So, how does a new group get through it all? How do you decide what set-up your group should follow? What are the options and what happens if you get it wrong?

To find out how some groups have worked through these early hurdles, I spoke to four different groups, each with a different legal structure. I asked them what had prompted their choice of structure and how, with the benefit of 20:20 hindsight, it was working out for them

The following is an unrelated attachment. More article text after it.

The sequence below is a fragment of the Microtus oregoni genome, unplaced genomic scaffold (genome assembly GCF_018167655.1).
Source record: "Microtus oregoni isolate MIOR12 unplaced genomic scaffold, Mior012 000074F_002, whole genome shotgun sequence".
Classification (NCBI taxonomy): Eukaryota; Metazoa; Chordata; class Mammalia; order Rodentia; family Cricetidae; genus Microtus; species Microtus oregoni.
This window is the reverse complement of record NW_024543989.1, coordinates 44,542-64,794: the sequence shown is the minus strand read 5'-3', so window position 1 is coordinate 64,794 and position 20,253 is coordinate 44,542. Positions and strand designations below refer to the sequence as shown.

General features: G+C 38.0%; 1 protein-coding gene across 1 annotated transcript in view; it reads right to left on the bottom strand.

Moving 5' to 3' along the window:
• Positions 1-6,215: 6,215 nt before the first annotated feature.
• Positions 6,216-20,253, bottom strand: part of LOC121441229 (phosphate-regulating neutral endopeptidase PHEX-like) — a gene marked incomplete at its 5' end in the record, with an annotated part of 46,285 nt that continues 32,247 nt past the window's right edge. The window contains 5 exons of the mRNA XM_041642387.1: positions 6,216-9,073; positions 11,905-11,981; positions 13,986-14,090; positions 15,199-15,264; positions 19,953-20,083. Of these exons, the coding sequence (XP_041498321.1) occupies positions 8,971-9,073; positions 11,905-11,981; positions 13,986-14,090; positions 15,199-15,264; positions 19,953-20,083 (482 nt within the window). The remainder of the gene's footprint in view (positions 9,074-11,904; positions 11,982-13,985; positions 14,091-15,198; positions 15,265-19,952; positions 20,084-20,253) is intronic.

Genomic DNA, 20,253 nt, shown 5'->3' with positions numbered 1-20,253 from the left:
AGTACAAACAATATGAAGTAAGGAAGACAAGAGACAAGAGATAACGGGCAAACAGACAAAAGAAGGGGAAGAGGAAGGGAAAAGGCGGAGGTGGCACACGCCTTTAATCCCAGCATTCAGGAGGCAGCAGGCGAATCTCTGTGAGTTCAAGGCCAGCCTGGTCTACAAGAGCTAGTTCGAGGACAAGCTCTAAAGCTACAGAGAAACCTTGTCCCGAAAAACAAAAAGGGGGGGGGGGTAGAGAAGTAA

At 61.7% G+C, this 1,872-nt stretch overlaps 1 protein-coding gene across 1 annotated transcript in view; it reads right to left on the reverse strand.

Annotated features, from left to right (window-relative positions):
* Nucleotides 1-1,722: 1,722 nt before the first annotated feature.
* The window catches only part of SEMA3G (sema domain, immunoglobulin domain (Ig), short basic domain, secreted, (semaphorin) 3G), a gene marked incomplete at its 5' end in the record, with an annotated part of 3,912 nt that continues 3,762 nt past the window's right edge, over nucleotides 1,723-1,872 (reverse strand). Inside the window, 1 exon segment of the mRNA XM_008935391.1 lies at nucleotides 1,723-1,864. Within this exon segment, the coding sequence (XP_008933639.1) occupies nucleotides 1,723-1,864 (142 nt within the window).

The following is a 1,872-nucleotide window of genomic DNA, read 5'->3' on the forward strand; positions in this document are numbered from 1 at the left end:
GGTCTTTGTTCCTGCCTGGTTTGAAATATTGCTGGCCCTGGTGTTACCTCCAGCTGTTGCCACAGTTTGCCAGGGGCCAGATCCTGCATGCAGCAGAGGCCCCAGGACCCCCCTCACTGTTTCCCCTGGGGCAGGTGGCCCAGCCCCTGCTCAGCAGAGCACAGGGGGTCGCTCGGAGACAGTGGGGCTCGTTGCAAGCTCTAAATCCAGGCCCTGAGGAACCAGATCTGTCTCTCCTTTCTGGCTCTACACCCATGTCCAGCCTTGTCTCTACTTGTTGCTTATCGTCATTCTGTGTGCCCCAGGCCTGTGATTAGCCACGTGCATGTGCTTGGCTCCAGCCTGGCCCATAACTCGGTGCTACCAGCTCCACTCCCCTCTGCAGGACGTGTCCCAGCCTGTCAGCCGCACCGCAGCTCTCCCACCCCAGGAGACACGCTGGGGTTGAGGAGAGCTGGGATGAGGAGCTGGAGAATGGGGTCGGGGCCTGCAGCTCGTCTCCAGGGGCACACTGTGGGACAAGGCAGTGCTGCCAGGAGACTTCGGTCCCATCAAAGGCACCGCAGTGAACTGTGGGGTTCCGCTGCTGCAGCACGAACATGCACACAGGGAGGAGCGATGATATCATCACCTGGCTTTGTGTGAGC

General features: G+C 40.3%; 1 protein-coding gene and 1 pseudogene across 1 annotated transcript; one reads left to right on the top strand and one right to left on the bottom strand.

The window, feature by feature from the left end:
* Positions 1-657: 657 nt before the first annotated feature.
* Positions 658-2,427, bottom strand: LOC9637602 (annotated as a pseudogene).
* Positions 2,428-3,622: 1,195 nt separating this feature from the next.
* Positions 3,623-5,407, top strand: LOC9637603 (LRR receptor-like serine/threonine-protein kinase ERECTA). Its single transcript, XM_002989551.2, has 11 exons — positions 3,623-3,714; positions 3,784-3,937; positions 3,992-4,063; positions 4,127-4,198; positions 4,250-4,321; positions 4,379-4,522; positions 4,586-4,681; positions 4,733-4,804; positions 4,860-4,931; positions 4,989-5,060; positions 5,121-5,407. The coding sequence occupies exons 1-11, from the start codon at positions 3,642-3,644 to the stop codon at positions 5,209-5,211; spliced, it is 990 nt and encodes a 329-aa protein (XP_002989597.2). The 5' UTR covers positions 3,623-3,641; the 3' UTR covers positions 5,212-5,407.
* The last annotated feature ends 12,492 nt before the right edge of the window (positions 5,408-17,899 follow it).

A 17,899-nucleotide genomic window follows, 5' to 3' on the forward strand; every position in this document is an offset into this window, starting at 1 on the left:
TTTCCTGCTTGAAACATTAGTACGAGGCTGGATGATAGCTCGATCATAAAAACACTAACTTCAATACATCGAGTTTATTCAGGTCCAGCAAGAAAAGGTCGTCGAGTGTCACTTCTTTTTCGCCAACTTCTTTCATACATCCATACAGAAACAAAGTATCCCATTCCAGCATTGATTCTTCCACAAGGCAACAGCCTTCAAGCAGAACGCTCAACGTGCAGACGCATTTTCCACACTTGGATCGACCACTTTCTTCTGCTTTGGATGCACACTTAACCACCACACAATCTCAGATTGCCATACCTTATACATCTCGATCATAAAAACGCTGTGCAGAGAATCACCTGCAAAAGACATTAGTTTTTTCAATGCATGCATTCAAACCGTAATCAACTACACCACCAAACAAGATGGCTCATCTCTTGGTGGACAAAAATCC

Uig Community Cooperative - the local shopFirst stop on my list was the Uig Community Cooperative, located on the western side of the Isle of Lewis, just along from the home of the famous chessmen. The co-operative was formed in 2003 and currently has 206 shareholders, all of whom have some association with the island. It's responsible for running the exceptionally well-stocked Uig shop, as well as a launderette, petrol / diesel pumps and a refreshment area. The building that houses the shop was bought by the Uig Development Trust, and it's now leased to the co-operative. I asked Elaine Newton, shop manager, why they'd decided to set up as a co-operative. She explained that most community shops are using a co-operative legal structure rather than anything else. "The Development Trust bought the building but isn’t able to trade so we needed a structure that would allow the shop to operate. Because we're a corporate member of the Co-operative Society we can utilise their distribution system for ordering supplies for the shop. We also use their banking and insurance services and benefit from preferential rates and an understanding ear. Without that, we'd struggle to get a lot of goods supplied to this shop."